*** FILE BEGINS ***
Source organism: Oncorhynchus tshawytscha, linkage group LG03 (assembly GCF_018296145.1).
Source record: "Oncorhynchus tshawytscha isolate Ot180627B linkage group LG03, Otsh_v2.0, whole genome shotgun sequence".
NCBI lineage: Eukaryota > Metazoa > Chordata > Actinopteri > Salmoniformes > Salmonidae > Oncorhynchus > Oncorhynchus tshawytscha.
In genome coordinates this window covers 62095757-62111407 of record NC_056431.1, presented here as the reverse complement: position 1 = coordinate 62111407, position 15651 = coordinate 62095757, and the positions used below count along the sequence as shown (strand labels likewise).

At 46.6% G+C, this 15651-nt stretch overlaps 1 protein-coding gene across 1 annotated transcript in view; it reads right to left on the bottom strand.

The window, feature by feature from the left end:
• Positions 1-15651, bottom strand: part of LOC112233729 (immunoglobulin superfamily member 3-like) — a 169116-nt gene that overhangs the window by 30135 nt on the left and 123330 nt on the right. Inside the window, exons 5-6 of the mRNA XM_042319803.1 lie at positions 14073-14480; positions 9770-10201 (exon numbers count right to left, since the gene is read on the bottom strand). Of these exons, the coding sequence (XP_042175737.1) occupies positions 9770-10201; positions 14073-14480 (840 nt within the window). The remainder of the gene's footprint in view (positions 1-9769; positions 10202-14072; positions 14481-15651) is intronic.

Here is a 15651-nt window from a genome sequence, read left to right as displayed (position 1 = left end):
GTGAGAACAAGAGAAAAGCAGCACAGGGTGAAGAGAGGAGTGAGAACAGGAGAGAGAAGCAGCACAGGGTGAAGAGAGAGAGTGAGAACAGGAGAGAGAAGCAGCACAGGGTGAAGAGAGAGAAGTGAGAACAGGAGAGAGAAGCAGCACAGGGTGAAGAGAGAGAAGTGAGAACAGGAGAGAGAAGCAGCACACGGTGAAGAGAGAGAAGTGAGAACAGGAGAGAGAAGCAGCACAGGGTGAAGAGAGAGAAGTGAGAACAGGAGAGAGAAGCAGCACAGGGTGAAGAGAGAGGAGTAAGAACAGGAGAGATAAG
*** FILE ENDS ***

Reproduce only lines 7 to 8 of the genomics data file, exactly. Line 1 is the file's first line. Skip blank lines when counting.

• Positions 1-15651, bottom strand: part of LOC112233729 (immunoglobulin superfamily member 3-like) — a 169116-nt gene that overhangs the window by 30135 nt on the left and 123330 nt on the right. Inside the window, exons 5-6 of the mRNA XM_042319803.1 lie at positions 14073-14480; positions 9770-10201 (exon numbers count right to left, since the gene is read on the bottom strand). Of these exons, the coding sequence (XP_042175737.1) occupies positions 9770-10201; positions 14073-14480 (840 nt within the window). The remainder of the gene's footprint in view (positions 1-9769; positions 10202-14072; positions 14481-15651) is intronic.

Here is a 15651-nt window from a genome sequence, read left to right as displayed (position 1 = left end):